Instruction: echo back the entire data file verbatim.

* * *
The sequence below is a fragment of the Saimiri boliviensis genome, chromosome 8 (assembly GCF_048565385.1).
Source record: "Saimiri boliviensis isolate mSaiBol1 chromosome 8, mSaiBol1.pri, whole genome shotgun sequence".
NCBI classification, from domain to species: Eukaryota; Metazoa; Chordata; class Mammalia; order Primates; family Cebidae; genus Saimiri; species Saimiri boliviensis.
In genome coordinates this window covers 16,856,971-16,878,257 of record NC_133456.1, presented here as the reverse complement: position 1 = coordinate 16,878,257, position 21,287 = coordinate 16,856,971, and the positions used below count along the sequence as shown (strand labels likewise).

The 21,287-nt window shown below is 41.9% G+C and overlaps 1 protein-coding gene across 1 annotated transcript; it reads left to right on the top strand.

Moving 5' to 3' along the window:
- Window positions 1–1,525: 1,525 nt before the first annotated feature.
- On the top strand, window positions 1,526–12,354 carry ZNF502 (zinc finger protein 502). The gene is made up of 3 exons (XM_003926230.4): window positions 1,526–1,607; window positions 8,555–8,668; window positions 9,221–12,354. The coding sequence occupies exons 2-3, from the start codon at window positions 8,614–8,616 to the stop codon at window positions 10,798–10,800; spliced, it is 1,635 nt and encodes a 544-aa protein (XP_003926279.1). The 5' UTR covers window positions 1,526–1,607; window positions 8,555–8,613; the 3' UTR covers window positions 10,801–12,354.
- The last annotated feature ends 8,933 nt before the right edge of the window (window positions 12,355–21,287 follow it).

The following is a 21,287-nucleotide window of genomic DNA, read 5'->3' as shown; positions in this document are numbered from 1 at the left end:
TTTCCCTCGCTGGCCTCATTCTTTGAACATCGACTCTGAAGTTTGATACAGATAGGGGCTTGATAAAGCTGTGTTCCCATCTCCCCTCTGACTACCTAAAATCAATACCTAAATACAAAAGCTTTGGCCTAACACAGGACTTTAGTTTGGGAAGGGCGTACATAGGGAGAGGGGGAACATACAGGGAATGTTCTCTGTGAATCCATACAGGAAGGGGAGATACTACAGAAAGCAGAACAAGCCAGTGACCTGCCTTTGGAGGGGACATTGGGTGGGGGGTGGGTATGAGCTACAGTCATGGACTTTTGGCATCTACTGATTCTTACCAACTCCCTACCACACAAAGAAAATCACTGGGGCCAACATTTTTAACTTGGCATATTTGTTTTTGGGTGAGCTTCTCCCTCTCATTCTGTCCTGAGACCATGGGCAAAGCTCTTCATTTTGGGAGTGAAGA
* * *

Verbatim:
The sequence below is a fragment of the Saimiri boliviensis genome, chromosome 8 (assembly GCF_048565385.1).
Source record: "Saimiri boliviensis isolate mSaiBol1 chromosome 8, mSaiBol1.pri, whole genome shotgun sequence".
NCBI classification, from domain to species: Eukaryota; Metazoa; Chordata; class Mammalia; order Primates; family Cebidae; genus Saimiri; species Saimiri boliviensis.
In genome coordinates this window covers 16,856,971-16,878,257 of record NC_133456.1, presented here as the reverse complement: position 1 = coordinate 16,878,257, position 21,287 = coordinate 16,856,971, and the positions used below count along the sequence as shown (strand labels likewise).

The 21,287-nt window shown below is 41.9% G+C and overlaps 1 protein-coding gene across 1 annotated transcript; it reads left to right on the top strand.

Moving 5' to 3' along the window:
- Window positions 1–1,525: 1,525 nt before the first annotated feature.
- On the top strand, window positions 1,526–12,354 carry ZNF502 (zinc finger protein 502). The gene is made up of 3 exons (XM_003926230.4): window positions 1,526–1,607; window positions 8,555–8,668; window positions 9,221–12,354. The coding sequence occupies exons 2-3, from the start codon at window positions 8,614–8,616 to the stop codon at window positions 10,798–10,800; spliced, it is 1,635 nt and encodes a 544-aa protein (XP_003926279.1). The 5' UTR covers window positions 1,526–1,607; window positions 8,555–8,613; the 3' UTR covers window positions 10,801–12,354.
- The last annotated feature ends 8,933 nt before the right edge of the window (window positions 12,355–21,287 follow it).

The following is a 21,287-nucleotide window of genomic DNA, read 5'->3' as shown; positions in this document are numbered from 1 at the left end:
TTTCCCTCGCTGGCCTCATTCTTTGAACATCGACTCTGAAGTTTGATACAGATAGGGGCTTGATAAAGCTGTGTTCCCATCTCCCCTCTGACTACCTAAAATCAATACCTAAATACAAAAGCTTTGGCCTAACACAGGACTTTAGTTTGGGAAGGGCGTACATAGGGAGAGGGGGAACATACAGGGAATGTTCTCTGTGAATCCATACAGGAAGGGGAGATACTACAGAAAGCAGAACAAGCCAGTGACCTGCCTTTGGAGGGGACATTGGGTGGGGGGTGGGTATGAGCTACAGTCATGGACTTTTGGCATCTACTGATTCTTACCAACTCCCTACCACACAAAGAAAATCACTGGGGCCAACATTTTTAACTTGGCATATTTGTTTTTGGGTGAGCTTCTCCCTCTCATTCTGTCCTGAGACCATGGGCAAAGCTCTTCATTTTGGGAGTGAAGA